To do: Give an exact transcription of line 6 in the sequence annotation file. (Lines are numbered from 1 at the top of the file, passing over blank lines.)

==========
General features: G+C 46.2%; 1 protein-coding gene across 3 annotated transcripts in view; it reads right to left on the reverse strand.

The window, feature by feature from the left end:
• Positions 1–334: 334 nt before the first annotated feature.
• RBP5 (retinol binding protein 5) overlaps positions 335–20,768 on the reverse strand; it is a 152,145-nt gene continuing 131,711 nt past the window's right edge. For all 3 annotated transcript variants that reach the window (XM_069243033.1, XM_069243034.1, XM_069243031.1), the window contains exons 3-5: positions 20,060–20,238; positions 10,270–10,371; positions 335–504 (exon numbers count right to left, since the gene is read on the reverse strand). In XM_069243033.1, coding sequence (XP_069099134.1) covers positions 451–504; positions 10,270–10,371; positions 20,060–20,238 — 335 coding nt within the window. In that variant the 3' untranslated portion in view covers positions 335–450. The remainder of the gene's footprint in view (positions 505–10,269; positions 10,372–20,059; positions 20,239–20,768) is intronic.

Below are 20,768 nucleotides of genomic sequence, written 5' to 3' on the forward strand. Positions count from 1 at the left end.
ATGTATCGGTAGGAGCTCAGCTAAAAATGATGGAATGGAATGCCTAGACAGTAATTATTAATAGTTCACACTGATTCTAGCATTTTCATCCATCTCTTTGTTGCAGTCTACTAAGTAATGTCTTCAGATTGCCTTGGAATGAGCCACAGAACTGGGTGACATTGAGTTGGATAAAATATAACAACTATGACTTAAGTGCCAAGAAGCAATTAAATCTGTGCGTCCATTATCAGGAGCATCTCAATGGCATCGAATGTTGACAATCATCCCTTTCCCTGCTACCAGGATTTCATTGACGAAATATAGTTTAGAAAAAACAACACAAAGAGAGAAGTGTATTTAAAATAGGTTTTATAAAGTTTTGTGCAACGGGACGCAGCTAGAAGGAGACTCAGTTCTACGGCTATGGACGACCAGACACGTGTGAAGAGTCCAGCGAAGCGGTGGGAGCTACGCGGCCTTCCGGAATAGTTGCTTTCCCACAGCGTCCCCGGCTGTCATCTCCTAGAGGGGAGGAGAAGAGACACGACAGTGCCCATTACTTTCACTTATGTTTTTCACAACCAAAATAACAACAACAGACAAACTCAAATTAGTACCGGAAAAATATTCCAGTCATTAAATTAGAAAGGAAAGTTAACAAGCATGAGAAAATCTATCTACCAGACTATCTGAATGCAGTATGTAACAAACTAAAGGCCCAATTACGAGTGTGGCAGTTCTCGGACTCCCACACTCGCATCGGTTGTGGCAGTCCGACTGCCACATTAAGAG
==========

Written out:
ATGTATCGGTAGGAGCTCAGCTAAAAATGATGGAATGGAATGCCTAGACAGTAATTATTAATAGTTCACACTGATTCTAGCATTTTCATCCATCTCTTTGTTGCAGTCTACTAAGTAATGTCTTCAGATTGCCTTGGAATGAGCCACAGAACTGGGTGACATTGAGTTGGATAAAATATAACAACTATGACTTAAGTGCCAAGAAGCAATTAAATCTGTGCGTCCATTATCAGGAGCATCTCAATGGCATCGAATGTTGACAATCATCCCTTTCCCTGCTACCAGGATTTCATTGACGAAATATAGTTTAGAAAAAACAACACAAAGAGAGAAGTGTATTTAAAATAGGTTTTATAAAGTTTTGTGCAACGGGACGCAGCTAGAAGGAGACTCAGTTCTACGGCTATGGACGACCAGACACGTGTGAAGAGTCCAGCGAAGCGGTGGGAGCTACGCGGCCTTCCGGAATAGTTGCTTTCCCACAGCGTCCCCGGCTGTCATCTCCTAGAGGGGAGGAGAAGAGACACGACAGTGCCCATTACTTTCACTTATGTTTTTCACAACCAAAATAACAACAACAGACAAACTCAAATTAGTACCGGAAAAATATTCCAGTCATTAAATTAGAAAGGAAAGTTAACAAGCATGAGAAAATCTATCTACCAGACTATCTGAATGCAGTATGTAACAAACTAAAGGCCCAATTACGAGTGTGGCAGTTCTCGGACTCCCACACTCGCATCGGTTGTGGCAGTCCGACTGCCACATTAAGAG